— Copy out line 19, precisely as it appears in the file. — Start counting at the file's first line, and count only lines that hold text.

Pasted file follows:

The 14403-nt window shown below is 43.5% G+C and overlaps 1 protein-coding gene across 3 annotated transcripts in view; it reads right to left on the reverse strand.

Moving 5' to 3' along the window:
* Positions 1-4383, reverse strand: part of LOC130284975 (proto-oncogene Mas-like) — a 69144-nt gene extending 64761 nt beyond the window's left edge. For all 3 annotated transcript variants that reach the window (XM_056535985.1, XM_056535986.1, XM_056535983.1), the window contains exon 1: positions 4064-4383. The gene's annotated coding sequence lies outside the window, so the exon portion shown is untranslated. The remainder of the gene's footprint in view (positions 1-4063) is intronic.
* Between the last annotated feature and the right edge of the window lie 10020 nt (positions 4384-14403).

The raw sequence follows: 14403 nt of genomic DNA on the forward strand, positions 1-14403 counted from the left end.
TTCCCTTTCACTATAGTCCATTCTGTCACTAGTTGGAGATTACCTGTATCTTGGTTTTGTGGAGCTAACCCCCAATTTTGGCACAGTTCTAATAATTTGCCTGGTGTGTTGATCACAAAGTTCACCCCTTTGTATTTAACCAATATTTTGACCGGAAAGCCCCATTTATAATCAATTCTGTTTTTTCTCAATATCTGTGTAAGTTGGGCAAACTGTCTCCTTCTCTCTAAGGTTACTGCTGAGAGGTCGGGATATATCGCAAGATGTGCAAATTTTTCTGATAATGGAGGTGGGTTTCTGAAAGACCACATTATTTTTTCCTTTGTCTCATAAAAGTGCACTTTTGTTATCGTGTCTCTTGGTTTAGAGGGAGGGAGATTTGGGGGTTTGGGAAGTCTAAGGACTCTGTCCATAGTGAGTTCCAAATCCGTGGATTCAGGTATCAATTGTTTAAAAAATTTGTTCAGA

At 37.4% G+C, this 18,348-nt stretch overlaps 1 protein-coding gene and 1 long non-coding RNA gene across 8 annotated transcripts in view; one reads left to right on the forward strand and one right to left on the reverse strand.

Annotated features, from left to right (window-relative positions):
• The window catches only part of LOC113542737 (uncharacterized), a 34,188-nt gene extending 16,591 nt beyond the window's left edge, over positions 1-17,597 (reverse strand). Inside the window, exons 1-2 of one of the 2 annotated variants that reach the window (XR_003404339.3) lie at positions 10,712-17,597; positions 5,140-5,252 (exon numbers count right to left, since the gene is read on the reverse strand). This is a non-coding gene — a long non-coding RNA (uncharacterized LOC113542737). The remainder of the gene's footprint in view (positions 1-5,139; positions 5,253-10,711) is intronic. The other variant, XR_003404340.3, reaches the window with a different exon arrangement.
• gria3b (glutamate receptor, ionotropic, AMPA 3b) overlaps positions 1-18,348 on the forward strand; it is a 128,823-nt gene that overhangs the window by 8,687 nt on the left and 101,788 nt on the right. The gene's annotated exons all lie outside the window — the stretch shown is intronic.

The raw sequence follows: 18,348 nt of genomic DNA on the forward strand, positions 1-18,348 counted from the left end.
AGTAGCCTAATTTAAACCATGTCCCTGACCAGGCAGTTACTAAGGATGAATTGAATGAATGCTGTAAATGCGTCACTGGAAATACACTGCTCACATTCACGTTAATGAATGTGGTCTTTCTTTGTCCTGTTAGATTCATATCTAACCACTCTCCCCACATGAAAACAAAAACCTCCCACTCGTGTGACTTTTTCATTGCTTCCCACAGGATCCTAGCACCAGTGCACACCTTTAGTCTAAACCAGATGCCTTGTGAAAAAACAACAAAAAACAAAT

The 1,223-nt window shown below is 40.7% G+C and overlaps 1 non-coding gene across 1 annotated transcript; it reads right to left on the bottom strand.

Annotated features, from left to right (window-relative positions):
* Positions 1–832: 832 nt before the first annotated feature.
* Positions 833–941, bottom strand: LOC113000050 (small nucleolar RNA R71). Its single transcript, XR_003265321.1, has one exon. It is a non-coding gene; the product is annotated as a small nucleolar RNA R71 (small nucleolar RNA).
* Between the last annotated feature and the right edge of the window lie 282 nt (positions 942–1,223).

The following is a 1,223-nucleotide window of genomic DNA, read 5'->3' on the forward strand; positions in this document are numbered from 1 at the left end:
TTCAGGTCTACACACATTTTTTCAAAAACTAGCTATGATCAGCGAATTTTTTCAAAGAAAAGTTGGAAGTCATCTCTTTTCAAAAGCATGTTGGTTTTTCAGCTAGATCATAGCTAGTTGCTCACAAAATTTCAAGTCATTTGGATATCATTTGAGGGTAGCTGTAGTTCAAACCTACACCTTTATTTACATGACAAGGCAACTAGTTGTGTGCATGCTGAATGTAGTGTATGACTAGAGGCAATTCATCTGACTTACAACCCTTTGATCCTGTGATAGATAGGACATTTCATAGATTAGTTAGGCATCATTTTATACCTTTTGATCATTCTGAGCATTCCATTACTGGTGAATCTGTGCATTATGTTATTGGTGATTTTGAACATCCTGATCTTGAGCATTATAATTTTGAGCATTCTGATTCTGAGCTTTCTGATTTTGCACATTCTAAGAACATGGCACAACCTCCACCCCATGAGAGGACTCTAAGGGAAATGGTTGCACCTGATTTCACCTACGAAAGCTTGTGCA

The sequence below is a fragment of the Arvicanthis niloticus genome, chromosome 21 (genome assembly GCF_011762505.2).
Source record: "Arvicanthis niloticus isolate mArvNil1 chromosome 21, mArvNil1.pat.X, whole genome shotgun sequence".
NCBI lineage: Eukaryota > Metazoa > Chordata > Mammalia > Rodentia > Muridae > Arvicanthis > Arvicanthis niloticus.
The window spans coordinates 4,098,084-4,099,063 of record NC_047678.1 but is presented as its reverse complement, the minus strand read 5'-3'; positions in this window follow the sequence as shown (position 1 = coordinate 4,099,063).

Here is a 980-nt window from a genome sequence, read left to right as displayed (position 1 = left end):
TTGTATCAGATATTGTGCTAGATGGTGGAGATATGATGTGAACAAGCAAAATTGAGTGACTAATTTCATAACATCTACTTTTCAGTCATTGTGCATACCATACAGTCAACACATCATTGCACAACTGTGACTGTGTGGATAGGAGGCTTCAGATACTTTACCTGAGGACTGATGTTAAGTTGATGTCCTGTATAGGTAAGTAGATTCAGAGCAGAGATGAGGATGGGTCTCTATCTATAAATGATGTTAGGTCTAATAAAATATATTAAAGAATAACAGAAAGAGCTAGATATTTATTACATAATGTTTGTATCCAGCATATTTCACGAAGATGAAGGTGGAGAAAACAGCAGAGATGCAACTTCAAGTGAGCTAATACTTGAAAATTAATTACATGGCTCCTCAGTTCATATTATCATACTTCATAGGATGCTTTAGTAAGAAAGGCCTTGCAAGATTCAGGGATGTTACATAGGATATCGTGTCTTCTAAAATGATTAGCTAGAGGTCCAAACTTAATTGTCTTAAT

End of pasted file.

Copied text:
TTCAGGTCTACACACATTTTTTCAAAAACTAGCTATGATCAGCGAATTTTTTCAAAGAAAAGTTGGAAGTCATCTCTTTTCAAAAGCATGTTGGTTTTTCAGCTAGATCATAGCTAGTTGCTCACAAAATTTCAAGTCATTTGGATATCATTTGAGGGTAGCTGTAGTTCAAACCTACACCTTTATTTACATGACAAGGCAACTAGTTGTGTGCATGCTGAATGTAGTGTATGACTAGAGGCAATTCATCTGACTTACAACCCTTTGATCCTGTGATAGATAGGACATTTCATAGATTAGTTAGGCATCATTTTATACCTTTTGATCATTCTGAGCATTCCATTACTGGTGAATCTGTGCATTATGTTATTGGTGATTTTGAACATCCTGATCTTGAGCATTATAATTTTGAGCATTCTGATTCTGAGCTTTCTGATTTTGCACATTCTAAGAACATGGCACAACCTCCACCCCATGAGAGGACTCTAAGGGAAATGGTTGCACCTGATTTCACCTACGAAAGCTTGTGCA